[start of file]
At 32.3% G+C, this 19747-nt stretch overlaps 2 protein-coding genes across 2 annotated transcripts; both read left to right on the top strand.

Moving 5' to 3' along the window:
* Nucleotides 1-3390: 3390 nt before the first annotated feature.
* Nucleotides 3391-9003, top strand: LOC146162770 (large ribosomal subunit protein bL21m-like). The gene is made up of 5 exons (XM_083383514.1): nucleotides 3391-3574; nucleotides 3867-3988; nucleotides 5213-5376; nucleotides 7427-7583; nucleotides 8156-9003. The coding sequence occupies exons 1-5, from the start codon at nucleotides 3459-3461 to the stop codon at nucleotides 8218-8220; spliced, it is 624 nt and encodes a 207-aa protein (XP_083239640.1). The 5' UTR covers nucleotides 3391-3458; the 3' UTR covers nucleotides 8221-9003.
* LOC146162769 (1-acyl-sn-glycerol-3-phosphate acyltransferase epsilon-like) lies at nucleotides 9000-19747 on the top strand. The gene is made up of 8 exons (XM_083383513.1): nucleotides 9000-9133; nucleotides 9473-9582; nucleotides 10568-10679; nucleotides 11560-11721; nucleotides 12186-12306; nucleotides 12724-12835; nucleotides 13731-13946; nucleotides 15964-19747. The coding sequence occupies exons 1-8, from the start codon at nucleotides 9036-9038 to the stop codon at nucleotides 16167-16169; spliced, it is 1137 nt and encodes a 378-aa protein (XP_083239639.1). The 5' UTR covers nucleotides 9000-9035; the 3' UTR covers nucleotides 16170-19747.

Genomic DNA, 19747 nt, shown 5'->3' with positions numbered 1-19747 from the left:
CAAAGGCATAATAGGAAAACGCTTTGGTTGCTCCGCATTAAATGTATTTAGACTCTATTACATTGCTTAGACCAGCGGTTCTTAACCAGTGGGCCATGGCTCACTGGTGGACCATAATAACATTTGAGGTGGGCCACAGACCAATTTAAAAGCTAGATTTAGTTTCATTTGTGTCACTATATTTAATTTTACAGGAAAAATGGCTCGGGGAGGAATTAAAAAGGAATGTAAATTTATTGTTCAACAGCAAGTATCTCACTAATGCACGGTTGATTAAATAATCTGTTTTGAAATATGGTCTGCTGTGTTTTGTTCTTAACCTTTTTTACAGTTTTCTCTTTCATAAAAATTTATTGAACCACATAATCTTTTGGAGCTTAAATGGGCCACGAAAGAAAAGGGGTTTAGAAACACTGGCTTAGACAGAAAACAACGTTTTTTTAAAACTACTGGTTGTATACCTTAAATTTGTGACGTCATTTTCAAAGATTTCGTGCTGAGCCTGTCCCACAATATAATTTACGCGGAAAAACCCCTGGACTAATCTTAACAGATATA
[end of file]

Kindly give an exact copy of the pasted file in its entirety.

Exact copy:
At 32.3% G+C, this 19747-nt stretch overlaps 2 protein-coding genes across 2 annotated transcripts; both read left to right on the top strand.

Moving 5' to 3' along the window:
* Nucleotides 1-3390: 3390 nt before the first annotated feature.
* Nucleotides 3391-9003, top strand: LOC146162770 (large ribosomal subunit protein bL21m-like). The gene is made up of 5 exons (XM_083383514.1): nucleotides 3391-3574; nucleotides 3867-3988; nucleotides 5213-5376; nucleotides 7427-7583; nucleotides 8156-9003. The coding sequence occupies exons 1-5, from the start codon at nucleotides 3459-3461 to the stop codon at nucleotides 8218-8220; spliced, it is 624 nt and encodes a 207-aa protein (XP_083239640.1). The 5' UTR covers nucleotides 3391-3458; the 3' UTR covers nucleotides 8221-9003.
* LOC146162769 (1-acyl-sn-glycerol-3-phosphate acyltransferase epsilon-like) lies at nucleotides 9000-19747 on the top strand. The gene is made up of 8 exons (XM_083383513.1): nucleotides 9000-9133; nucleotides 9473-9582; nucleotides 10568-10679; nucleotides 11560-11721; nucleotides 12186-12306; nucleotides 12724-12835; nucleotides 13731-13946; nucleotides 15964-19747. The coding sequence occupies exons 1-8, from the start codon at nucleotides 9036-9038 to the stop codon at nucleotides 16167-16169; spliced, it is 1137 nt and encodes a 378-aa protein (XP_083239639.1). The 5' UTR covers nucleotides 9000-9035; the 3' UTR covers nucleotides 16170-19747.

Genomic DNA, 19747 nt, shown 5'->3' with positions numbered 1-19747 from the left:
CAAAGGCATAATAGGAAAACGCTTTGGTTGCTCCGCATTAAATGTATTTAGACTCTATTACATTGCTTAGACCAGCGGTTCTTAACCAGTGGGCCATGGCTCACTGGTGGACCATAATAACATTTGAGGTGGGCCACAGACCAATTTAAAAGCTAGATTTAGTTTCATTTGTGTCACTATATTTAATTTTACAGGAAAAATGGCTCGGGGAGGAATTAAAAAGGAATGTAAATTTATTGTTCAACAGCAAGTATCTCACTAATGCACGGTTGATTAAATAATCTGTTTTGAAATATGGTCTGCTGTGTTTTGTTCTTAACCTTTTTTACAGTTTTCTCTTTCATAAAAATTTATTGAACCACATAATCTTTTGGAGCTTAAATGGGCCACGAAAGAAAAGGGGTTTAGAAACACTGGCTTAGACAGAAAACAACGTTTTTTTAAAACTACTGGTTGTATACCTTAAATTTGTGACGTCATTTTCAAAGATTTCGTGCTGAGCCTGTCCCACAATATAATTTACGCGGAAAAACCCCTGGACTAATCTTAACAGATATA